“Something beautiful” in World Cup choice – Platini

Prague: Michel Platini, UEFA president and a FIFA Executive committee member, said there was “something beautiful” about the philosophy behind the decision to award the 2018 World Cup to Russia and the 2022 tournament to Qatar.

He added that there was “nothing illogical” about the Qatar decision, arguing the Middle East had been rejected as hosts several times in the past.

The Frenchman, however, pondered alternatives to the current voting system in which World Cup hosts are chosen by the executive committee, which currently consists of 22 members.

Platini said he felt that FIFA’s executive committee had been won over by the thought of taking the World Cup to new regions as he was quizzed about last week’s vote in Zurich.

“Russia asked why they didn’t have the right to organise the World Cup and said it had already been held 10 times in Western Europe,” Platini told reporters. “I think maybe the executive committee were sensitive to this.”

“The same thing applies to Qatar and the Arab world. Morocco has applied to host the World Cup four times and lost, Egypt have also failed and Qatar asked when will the Middle East have this opportunity.


“Maybe, the members of the executive committee thought it was a good opportunity to go to that part of the world once and for all, a region that has never hosted the World Cup, so if we’re talking about developing football worldwide, which is ultimately the goal of institutions such as FIFA or if we’re talking about European football, which is the goal of UEFA, well it’s something beautiful.

“That doesn’t mean that UEFA has different objectives, we voted for Poland and Ukraine (as Euro 2012 hosts) ”

He added: “We opened new frontiers by taking the World Cup to Africa and maybe the executive committee felt it was time to open more new frontiers. There was nothing illogical about this.”

Qatar was awarded the World Cup despite worries about the fierce summer heat, which it says will be countered by the use of air-conditioned stadiums.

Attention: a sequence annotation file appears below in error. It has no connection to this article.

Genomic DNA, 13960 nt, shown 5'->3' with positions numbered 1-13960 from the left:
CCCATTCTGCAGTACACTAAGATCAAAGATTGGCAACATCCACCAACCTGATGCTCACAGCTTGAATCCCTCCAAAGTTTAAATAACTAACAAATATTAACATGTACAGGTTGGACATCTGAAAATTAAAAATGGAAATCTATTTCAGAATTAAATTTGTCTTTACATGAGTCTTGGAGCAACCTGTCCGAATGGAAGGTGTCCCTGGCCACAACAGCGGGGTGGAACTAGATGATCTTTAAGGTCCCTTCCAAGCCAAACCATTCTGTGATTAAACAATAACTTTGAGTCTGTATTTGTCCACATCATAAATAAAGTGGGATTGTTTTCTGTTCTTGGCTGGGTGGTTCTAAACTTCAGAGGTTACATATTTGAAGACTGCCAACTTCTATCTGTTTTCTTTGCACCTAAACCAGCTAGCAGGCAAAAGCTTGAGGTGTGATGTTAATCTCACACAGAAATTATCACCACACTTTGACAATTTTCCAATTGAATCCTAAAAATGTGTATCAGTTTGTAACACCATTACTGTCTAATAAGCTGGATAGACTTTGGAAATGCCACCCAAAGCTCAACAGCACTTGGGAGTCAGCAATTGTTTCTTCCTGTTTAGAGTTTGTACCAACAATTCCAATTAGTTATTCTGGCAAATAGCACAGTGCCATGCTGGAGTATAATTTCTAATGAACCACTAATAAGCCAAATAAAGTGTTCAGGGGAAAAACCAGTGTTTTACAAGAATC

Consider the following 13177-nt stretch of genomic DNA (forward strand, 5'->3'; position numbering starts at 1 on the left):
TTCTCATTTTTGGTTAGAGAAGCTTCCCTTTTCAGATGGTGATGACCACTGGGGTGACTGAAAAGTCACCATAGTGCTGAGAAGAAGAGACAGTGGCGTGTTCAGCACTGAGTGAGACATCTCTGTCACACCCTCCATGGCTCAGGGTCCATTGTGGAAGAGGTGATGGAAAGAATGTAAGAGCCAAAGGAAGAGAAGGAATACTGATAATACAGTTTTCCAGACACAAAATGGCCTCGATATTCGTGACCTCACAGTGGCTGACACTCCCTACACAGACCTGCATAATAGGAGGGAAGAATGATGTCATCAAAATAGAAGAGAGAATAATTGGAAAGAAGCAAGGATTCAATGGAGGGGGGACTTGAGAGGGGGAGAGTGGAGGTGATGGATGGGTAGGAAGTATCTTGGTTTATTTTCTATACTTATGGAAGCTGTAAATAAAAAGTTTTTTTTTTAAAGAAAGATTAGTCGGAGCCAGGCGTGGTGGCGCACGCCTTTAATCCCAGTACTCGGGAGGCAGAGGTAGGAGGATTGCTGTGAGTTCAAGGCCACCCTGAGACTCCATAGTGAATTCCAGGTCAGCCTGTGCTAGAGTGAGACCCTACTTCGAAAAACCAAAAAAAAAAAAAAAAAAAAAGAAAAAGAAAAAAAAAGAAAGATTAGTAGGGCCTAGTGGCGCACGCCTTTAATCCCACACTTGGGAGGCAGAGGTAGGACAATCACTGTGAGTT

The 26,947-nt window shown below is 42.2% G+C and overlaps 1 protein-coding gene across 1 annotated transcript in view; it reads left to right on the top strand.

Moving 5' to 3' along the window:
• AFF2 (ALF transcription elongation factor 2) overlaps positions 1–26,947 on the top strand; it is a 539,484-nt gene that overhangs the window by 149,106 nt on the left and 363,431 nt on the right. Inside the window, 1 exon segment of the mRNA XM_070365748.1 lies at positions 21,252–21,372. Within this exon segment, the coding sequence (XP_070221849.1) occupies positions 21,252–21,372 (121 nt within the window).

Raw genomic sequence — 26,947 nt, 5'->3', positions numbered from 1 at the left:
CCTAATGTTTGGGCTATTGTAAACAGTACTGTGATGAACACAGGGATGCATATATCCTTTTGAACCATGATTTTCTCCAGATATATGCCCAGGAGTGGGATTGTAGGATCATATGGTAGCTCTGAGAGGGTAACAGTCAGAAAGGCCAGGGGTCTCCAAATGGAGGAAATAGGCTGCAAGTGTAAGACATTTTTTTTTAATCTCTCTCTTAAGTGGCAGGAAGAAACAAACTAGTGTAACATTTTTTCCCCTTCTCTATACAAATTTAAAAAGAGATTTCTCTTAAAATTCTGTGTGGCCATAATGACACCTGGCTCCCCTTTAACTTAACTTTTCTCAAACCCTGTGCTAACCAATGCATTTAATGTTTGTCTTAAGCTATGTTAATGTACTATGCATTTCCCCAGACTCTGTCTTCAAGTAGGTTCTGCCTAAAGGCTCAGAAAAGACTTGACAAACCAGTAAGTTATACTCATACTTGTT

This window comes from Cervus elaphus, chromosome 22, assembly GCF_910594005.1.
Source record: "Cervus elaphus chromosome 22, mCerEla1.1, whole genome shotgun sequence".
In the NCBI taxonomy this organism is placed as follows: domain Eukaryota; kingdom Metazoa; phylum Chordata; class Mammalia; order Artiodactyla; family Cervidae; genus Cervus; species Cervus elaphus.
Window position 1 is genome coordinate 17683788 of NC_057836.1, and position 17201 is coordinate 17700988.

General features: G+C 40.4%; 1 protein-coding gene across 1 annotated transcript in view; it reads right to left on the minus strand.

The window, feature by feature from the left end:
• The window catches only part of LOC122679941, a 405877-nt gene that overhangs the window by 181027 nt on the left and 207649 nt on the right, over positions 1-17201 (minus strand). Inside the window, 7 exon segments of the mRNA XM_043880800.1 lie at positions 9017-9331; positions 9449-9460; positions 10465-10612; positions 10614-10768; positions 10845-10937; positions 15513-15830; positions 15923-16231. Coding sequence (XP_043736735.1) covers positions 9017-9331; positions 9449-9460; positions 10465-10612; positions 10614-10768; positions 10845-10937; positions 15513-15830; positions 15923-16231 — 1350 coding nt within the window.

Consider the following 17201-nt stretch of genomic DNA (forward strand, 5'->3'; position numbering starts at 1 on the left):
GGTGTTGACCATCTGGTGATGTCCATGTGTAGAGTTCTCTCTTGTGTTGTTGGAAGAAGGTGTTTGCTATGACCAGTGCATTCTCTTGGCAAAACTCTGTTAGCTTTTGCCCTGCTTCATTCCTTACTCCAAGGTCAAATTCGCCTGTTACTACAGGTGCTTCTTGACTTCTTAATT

“In the 1994 World Cup in the United States, the temperature in Dallas, if I’m not mistaken, was 45 Celsius and nobody criticised us at the time,” said Platini.

“It’s a long time and we’re talking about this with (FIFA president Sepp) Mr Blatter.”

Platini said that holding the tournament in January, the Qatari winter, could be an alternative as well as staging some games in neighbouring countries.

“I agree, football in the Gulf in January, that would be easier than June, why not, it’s possible.

“However, many things would have to be changed in the calendar, what would we do to re-organise ourselves and how much rest time would be given to the players? Would we have February off and re-start the season in March?”


Platini also pondered the suggestion that the FIFA Congress – where representatives of FIFA’s 208 member federations have a direct vote — could choose the World Cup hosts, rather than the executive committee.

“The difference is that South America only has 10 votes, so maybe they would never get the World Cup,” he said.

“I think we can think about this issue, maybe we can elaborate a different system.”

“The next time we will do this will be in 10 years’ time.”

In a similar vein, he said UEFA’s decision to guarantee five places in the Champions League for teams from lower-ranked leagues was aimed at redistributing wealth and developing football.

Of the five this season, Zilina and Partizan Belgrade finished bottom of their groups with no points while only FC Copenhagen qualified for the last 16. Zilina’s results included a 7-0 home defeat by Olympique Marseille.

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